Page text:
Co-Authors: E. Brantley, T. Knappenberger, and J. Shaw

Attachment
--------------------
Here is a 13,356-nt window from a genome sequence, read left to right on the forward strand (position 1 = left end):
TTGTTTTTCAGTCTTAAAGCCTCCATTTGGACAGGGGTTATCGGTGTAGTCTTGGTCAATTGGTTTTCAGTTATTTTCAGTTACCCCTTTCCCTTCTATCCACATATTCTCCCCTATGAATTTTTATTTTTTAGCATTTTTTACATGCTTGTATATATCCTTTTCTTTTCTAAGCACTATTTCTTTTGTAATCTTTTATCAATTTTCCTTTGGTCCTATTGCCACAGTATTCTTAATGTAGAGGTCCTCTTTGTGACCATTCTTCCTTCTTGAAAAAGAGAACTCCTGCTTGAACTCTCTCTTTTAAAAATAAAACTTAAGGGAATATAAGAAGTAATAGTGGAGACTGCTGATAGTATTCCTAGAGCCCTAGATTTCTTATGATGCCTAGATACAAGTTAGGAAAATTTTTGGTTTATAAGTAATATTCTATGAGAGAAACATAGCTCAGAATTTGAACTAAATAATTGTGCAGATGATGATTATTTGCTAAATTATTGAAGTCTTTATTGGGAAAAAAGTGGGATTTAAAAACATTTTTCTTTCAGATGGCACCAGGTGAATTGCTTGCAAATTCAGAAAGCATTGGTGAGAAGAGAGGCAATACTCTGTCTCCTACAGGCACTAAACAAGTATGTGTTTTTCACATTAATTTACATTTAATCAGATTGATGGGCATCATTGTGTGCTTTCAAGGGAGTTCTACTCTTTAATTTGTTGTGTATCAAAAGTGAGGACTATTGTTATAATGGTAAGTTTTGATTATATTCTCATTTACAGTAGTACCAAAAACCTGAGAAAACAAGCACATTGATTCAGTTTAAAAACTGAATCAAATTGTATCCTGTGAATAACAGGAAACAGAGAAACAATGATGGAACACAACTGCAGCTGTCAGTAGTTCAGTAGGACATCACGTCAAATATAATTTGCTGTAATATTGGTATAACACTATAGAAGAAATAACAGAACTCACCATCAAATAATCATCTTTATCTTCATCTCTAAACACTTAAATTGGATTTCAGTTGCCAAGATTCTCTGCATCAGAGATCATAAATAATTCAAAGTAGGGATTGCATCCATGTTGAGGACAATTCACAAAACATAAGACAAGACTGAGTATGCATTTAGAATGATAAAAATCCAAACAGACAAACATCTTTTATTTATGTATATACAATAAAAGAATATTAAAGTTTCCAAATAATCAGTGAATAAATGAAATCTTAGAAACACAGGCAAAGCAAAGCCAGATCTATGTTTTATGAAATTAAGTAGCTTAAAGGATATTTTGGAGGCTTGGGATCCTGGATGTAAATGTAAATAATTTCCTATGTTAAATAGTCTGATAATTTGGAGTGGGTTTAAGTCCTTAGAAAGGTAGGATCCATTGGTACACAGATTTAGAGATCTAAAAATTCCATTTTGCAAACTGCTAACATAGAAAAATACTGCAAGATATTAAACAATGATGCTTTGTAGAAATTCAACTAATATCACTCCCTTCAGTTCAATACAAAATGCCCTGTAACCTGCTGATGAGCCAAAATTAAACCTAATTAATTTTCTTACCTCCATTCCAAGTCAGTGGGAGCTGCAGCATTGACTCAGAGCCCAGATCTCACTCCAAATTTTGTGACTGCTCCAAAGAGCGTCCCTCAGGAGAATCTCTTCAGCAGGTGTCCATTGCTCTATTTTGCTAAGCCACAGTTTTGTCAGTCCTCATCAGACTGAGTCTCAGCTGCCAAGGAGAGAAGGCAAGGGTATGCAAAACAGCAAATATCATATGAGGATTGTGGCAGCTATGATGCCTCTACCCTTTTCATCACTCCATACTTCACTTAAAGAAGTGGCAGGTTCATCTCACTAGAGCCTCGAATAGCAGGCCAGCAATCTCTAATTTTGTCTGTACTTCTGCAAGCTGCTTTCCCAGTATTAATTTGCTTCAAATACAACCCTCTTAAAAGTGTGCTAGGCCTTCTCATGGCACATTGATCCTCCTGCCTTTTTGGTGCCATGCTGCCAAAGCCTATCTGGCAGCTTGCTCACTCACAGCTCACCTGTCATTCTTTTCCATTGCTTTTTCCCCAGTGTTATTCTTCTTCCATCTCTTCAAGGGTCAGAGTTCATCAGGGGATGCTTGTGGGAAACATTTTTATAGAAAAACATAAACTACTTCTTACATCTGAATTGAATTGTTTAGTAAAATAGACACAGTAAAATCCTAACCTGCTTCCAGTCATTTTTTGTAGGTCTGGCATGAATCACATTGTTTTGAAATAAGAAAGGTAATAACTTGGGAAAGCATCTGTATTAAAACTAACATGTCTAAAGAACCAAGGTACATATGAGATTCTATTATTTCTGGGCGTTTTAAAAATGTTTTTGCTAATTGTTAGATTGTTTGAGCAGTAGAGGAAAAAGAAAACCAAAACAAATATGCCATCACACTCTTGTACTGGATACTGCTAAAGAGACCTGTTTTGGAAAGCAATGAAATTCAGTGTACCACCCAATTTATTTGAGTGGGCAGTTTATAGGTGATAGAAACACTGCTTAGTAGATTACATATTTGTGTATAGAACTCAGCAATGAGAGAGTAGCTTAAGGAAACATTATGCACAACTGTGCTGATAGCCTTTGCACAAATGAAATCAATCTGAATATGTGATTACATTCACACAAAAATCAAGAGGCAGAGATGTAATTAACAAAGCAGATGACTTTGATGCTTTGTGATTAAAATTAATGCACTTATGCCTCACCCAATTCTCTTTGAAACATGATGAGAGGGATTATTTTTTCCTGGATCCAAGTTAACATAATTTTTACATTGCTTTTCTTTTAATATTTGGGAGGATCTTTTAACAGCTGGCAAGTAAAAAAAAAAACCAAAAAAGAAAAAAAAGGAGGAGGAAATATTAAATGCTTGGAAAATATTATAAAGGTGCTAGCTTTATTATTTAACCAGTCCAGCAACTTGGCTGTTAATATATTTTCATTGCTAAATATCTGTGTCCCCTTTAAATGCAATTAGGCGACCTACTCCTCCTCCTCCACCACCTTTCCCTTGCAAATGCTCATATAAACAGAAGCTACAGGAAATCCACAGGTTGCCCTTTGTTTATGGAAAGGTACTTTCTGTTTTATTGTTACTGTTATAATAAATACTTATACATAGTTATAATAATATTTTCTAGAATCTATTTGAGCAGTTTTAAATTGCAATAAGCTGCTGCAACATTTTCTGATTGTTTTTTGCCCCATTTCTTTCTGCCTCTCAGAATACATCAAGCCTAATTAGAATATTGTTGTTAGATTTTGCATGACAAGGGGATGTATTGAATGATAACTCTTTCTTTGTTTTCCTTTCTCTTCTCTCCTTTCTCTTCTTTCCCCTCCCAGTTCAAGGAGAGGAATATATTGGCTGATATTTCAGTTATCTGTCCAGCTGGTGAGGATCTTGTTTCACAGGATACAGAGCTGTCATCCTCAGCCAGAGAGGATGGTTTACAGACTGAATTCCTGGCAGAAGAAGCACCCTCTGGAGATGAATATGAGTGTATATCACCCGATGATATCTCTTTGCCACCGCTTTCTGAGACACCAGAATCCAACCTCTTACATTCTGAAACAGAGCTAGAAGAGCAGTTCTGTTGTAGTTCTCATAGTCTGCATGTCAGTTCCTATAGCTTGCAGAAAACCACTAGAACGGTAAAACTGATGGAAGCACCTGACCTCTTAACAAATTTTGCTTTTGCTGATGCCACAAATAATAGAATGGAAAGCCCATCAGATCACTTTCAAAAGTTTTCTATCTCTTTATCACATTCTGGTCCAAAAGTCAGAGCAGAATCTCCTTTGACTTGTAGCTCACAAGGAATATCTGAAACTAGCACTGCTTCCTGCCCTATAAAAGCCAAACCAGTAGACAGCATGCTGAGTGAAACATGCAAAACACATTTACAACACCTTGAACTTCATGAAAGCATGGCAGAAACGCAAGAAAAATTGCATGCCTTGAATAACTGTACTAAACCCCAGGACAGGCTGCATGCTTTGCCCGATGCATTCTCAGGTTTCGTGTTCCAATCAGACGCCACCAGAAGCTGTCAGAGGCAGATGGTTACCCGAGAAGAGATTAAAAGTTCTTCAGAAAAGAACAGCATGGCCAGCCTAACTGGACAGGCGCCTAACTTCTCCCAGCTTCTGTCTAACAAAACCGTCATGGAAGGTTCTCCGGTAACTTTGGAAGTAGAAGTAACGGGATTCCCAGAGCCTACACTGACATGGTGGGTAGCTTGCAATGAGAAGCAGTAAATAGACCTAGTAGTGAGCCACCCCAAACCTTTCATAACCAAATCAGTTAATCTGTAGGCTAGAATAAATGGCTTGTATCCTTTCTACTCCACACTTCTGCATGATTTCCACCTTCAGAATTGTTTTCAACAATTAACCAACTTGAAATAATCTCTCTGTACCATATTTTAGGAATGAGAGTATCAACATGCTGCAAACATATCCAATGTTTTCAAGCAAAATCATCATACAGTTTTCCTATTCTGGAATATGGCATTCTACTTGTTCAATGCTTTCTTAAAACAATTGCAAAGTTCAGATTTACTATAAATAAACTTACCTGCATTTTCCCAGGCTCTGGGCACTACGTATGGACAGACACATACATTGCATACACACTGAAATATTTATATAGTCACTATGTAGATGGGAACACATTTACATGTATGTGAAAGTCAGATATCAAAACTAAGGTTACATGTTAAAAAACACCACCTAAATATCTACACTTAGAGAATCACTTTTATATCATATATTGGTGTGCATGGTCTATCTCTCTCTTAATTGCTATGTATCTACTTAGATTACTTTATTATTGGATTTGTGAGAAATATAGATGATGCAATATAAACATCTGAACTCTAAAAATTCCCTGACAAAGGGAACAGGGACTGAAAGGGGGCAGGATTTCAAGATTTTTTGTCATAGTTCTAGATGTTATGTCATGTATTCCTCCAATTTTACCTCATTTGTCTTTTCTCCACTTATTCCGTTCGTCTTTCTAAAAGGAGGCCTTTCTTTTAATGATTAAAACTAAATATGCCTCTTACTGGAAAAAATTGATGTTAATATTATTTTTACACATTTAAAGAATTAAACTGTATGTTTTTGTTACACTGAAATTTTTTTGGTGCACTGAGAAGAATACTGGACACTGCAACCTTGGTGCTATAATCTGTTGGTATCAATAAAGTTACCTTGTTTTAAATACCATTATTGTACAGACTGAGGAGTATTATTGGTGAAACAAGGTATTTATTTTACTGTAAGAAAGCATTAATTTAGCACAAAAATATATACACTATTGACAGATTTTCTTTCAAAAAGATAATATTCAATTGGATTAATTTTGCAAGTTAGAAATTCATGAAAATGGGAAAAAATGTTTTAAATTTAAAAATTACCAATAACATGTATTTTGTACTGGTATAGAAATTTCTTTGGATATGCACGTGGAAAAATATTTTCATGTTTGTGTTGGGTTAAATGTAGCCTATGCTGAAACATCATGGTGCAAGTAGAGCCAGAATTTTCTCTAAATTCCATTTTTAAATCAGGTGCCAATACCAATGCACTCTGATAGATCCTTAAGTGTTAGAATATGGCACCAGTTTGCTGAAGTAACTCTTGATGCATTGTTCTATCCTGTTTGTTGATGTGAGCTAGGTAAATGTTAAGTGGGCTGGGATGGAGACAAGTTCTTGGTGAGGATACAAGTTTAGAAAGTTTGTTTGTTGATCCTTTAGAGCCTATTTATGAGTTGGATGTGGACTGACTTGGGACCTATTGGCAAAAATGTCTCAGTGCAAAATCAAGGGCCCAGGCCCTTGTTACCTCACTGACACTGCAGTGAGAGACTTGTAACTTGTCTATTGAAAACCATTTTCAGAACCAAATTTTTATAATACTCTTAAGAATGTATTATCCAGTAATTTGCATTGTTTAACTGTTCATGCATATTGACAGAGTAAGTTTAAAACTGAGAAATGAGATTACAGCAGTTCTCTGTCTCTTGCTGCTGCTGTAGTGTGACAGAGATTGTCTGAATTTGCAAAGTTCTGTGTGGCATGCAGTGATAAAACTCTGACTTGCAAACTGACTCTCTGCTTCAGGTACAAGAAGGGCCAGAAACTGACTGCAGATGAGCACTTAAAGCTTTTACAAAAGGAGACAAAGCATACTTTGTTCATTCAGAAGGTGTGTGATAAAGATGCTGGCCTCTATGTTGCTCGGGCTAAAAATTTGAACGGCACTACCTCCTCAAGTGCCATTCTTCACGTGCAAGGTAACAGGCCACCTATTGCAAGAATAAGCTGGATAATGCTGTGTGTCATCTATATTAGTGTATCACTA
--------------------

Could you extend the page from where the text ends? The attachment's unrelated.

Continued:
Bioretention cells are depressed landscape features filled with a permeable media designed to address stormwater toxicity in urban settings. A well designed bioretention soil media must consider aspects of both soil physics and soil chemistry to ensure proper infiltration rates are met while removing dissolved and particulate pollutants. Although bioretention cells are traditionally composed of sand, silt, clay, and organic matter, research on the incorporation of alternative materials has gained popularity. Ecolite is an aluminosilicate and microporous soil amendment with the potential to increase the infiltration rate and cation exchange capacity of soil. The purpose of this study was to determine the ability of Ecolite to improve the pollutant removal and infiltration rate of bioretention media. One mixture of 85% sand, 11% fines, and 4% organic matter (ALMIX) by volume was included and modified by replacing the sand with zeolite at 2% (AUMIX2), 10% (AUMIX10), and 20% (AUMIX20) volume. A control of 100% sand was included. Each mixture was placed in four columns, resulting in a total of 20 columns arranged in a randomized complete block design. Synthetic stormwater with known concentrations of zinc, copper, nitrate, ammonium, and phosphorus was applied to the columns in four simulated storm events and the effluent was collected. Metal and phosphorus concentrations of the effluent were measured by inductively coupled plasma mass spectrometry, and nitrogen concentrations were measured by spectrophotometry. The effluent pollutant concentrations were log-transformed and analyzed by analysis of variance in R statistical software. ALMIX had the highest mean removal of phosphorus across all storm events with 97.27% removal, but the outflow concentrations were not significantly different from any mixtures amended with Ecolite. All mixtures had significantly lower outflow phosphorus concentrations than the control (p< 0.001). AUMIX10 and ALMIX had the highest mean removal of copper with 85.95% removal, but there was no significant difference between any of the mixtures’ mean outflow copper concentrations (p= 0.96). ALMIX had the highest mean removal of zinc with 98.13% removal, but there was no significant difference between any of the mixtures’ mean outflow zinc concentrations (p= 0.94). Infiltration and nitrogen data are being analyzed and will be included on the poster. Conclusions drawn from this project will increase the available knowledge of alternative materials in bioretention media and their potential for targeted pollutant removal.